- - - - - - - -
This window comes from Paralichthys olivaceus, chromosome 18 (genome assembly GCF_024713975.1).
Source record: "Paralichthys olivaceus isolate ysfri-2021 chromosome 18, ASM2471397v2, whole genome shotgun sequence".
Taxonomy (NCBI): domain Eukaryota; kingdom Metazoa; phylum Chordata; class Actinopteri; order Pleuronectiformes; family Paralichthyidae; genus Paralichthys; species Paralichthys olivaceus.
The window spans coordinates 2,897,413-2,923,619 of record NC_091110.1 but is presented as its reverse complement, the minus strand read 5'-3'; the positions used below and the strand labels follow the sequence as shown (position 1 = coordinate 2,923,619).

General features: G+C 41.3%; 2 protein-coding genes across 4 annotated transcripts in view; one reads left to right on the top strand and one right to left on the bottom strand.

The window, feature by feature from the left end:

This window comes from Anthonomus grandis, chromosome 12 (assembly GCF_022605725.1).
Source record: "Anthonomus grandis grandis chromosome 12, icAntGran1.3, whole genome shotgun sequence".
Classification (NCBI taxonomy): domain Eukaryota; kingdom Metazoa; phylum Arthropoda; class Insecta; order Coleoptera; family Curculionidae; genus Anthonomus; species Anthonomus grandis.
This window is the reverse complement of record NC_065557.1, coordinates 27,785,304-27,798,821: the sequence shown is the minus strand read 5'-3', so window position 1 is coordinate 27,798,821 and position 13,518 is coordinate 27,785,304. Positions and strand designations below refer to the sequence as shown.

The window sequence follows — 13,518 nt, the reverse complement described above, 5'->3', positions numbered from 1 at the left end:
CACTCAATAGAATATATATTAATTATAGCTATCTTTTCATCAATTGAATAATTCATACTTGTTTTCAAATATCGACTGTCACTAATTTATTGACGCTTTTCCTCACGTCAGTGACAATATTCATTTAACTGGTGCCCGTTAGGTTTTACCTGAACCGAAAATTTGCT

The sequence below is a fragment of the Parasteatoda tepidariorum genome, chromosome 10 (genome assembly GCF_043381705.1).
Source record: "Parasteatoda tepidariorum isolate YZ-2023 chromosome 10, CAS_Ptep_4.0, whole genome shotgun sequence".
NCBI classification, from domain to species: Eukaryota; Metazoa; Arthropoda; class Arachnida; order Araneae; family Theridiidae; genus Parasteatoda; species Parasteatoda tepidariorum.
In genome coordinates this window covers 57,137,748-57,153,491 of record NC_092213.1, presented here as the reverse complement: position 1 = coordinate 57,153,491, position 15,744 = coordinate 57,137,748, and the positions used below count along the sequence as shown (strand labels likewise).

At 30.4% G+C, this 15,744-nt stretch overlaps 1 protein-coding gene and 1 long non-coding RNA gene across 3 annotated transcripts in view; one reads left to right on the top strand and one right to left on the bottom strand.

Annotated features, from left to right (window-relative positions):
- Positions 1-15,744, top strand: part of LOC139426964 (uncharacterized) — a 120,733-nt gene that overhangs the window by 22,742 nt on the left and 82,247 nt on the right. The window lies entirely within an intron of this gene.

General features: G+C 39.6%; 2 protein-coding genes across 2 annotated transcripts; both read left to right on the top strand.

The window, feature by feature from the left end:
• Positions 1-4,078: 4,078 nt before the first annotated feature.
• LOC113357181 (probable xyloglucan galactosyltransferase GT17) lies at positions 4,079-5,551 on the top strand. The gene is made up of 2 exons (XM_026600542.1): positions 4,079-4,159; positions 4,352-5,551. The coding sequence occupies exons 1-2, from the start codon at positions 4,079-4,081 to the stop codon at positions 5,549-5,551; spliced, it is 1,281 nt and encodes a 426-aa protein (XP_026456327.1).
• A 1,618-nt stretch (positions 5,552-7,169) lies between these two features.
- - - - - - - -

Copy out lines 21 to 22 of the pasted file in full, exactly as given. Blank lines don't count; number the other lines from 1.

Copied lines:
The window, feature by feature from the left end:
• Positions 1-4,078: 4,078 nt before the first annotated feature.